Only a few short hours before the red carpet turns a muddy purple under the heels of Sydney’s sodden socialites (it has really rained this week), SCREEN-SPACE takes a last minute stab at who will take home an AACTA Award at tonight’s Oz industry gala event, to be hosted by AACTA ambassador Cate Blanchett (pictured, below; at the 2014 event) and actress Deborah Mailman… 

Nowhere is the paucity of well written female characters in modern cinema more evident than in this years’ Supporting Actress category. This in no way reflects on the nominees, who all gave fine performances, but closer inspection indicates that the material was pretty thin. Jacqueline McKenzie emoted her heart out in what amounted to about 40 seconds of screen time in The Water Diviner. Ditto the wonderful Susan Prior in The Rover; why she is not an awards-laden international star is incomprehensible given her talent and resume. It looks like two solid if slight comedy turns from Josh Lawson’s The Little Death will fight over this one. In a coin toss, Kate Mulvany over Erin James.
Who should win
– Angourie Rice who, as the innocent swept up in society’s destruction, was the heart and soul of Zak Hilditch’s otherwise grim These Final Hours. 

No such luck for The Little Death here – ensemble players TJ Power and Patrick Brammall will cancel themselves out. Kudos to Robert Pattinson for his bizarre, brazen psycho in David Michod’s The Rover, but it was a performance that earned just as many brickbats as bouquets. Veteran Turkish character actor Yilmaz Erdogan (pictured, right) thouroughly deserves the trophy for his stoic, honourable defeated warrior opposite Russell Crowe in The Water Diviner. One side note – why isn’t The Mule’s Hugo Weaving in this race?
Who should win
– Noah Wiseman, whose troubled, enigmatic, horrified character Samuel will rank alongside the kid stars of The Shining and Poltergeist as one of the horror genre’s MVPs.

What’s with all these acting noms for the raunchy sitcom vibe of The Little Death? Kate Box is making up numbers here. But a winner is much harder to pick from the remaining three nominees. If the night becomes a ‘Babadook Sweep’, Essie Davis will win and deservedly so. But Predestination has three tech awards already, so there’s a lot of love for Predestination, thanks in no small part the wonderful Sarah Snook. And there was a lot of early Oscar buzz for Mia Wasikowska’s transformative journey in John Curran’s Tracks…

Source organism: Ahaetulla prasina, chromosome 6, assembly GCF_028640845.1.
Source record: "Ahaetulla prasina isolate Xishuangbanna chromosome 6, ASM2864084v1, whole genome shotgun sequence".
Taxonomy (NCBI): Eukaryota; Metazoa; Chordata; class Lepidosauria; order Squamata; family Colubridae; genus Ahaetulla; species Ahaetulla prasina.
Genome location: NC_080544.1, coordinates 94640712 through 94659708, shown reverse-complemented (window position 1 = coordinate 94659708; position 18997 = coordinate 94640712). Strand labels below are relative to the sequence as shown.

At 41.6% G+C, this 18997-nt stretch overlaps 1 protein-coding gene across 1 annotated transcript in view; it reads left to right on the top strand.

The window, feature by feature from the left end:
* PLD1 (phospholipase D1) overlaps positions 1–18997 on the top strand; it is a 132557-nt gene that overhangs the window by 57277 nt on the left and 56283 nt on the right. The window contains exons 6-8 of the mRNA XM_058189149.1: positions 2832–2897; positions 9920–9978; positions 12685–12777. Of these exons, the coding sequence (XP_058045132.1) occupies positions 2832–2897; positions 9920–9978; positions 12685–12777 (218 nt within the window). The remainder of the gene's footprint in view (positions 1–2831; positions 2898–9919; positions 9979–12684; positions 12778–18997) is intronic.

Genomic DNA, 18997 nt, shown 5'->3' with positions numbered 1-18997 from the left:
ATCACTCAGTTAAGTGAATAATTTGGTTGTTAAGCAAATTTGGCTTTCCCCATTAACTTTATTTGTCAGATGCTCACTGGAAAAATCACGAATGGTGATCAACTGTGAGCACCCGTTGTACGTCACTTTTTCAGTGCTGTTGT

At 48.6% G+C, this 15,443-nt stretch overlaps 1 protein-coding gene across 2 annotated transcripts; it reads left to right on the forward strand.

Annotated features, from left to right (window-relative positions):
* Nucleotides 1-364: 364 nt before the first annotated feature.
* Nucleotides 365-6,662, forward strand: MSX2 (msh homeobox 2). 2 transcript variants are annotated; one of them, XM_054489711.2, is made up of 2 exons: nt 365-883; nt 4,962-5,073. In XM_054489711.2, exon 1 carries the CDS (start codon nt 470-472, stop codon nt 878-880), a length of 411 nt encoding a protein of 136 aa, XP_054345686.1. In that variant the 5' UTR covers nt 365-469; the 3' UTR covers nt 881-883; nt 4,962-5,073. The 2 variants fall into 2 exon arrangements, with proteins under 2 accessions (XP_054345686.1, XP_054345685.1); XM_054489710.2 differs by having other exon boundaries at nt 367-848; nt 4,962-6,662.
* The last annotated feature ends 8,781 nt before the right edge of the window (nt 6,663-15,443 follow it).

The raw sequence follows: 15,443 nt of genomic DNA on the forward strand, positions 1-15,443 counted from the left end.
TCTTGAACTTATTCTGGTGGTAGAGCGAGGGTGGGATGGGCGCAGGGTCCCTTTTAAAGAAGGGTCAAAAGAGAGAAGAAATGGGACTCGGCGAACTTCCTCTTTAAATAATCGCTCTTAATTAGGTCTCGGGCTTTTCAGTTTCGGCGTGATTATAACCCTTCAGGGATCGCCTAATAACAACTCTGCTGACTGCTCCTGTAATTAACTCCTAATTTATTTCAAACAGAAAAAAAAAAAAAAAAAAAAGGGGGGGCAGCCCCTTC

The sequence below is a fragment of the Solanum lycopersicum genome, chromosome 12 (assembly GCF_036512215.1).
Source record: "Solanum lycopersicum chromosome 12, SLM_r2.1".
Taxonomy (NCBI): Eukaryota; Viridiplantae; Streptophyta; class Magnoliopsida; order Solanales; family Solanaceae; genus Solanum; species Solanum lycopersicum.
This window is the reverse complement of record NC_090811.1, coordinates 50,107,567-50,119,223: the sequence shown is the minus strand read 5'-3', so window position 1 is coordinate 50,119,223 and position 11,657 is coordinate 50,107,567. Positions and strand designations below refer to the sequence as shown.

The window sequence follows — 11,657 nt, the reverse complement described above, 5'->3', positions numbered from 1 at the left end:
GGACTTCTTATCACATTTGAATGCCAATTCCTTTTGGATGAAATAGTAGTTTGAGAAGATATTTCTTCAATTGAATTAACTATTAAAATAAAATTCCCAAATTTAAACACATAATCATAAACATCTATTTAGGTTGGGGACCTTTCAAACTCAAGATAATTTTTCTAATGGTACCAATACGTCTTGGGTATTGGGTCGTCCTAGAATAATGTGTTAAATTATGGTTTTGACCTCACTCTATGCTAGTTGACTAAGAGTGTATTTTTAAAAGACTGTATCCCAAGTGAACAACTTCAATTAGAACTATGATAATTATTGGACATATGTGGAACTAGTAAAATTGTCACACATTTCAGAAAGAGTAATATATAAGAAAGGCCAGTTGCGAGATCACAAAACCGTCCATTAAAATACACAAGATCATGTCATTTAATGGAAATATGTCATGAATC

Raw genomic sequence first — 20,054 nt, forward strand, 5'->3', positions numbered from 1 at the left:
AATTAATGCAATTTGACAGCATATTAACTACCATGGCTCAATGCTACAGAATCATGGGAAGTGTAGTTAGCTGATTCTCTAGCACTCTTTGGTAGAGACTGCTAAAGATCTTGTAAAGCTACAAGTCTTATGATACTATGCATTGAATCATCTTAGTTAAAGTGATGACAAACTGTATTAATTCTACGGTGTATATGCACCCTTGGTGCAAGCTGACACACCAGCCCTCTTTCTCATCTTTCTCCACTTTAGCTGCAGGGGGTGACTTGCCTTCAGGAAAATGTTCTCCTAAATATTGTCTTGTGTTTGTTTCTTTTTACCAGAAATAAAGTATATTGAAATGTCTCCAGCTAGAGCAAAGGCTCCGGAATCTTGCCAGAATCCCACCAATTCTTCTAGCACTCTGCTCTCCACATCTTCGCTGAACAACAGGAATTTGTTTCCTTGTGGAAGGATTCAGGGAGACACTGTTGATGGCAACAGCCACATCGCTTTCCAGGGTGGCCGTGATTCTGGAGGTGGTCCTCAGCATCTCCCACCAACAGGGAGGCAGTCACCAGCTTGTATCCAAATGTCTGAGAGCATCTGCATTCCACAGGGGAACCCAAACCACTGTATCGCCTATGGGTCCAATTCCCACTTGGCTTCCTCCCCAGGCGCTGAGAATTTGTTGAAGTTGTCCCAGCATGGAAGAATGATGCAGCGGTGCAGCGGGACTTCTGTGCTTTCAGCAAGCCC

Who should win
– A tie is not out of the question; Davis and Wasikowska might split it. We’ll lean towards Davis (pictured, left). 

The great skill of Russell Crowe’s performance in The Water Diviner is that he was able to rein in his movie-star grandness and play an everyman so convincingly. Did he make it look too easy, though? Damon Herriman is an industry favourite, but The Little Death won’t contest in this category (he should’ve been awarded for 100 Bloody Acres). The Rover’s Guy Pearce did his best Clint Eastwood and was very good at it. But with a Cannes gong and an APSA honour already to his name for Charlie’s Country, this is David Gulpilil’s night.
Who should win
– David Gulpilil. 

Rolf de Heer’s sublimely understated direction of his lead actor and friend in Charlie’s Country is superb, but the Best Original Screenplay award may be where his contribution is honoured. David Michod (The Rover) and brothers Michael and Ian Spierig (Predestination) have long, worthwhile careers ahead of them, but will take a back seat Jennifer Kent tonight. Horror is not always favoured by the high-minded who hand out industry kudos, but The Babadook is a superbly crafted, emotionally resonant work from an exciting new auteur.
Who should win
– Kent (pictured, right), but Zak Hilditch for the end-of-days thriller These Final Hours can feel unloved given the category had time travel, dystopian future and fairy tale horror contenders front and centre.

The lack of Best Director consideration will nix the night for The Water Diviner and The Railway Man; so too Tracks, though John Curran’s brilliant work was wrongfully snubbed. Charlie’s Country is a serious ‘actors’ piece, and will earn its trophy in that category. A week ago, The Babadook was a lock, it must be said, but Predestination’s slew of craft trophies may have tipped the scales back in in its favour.
Who should win – The Babadook.

The 4th annual AACTA Awards will be held at The Star Event Centre in Sydney’s Darling Harbour precinct tonight.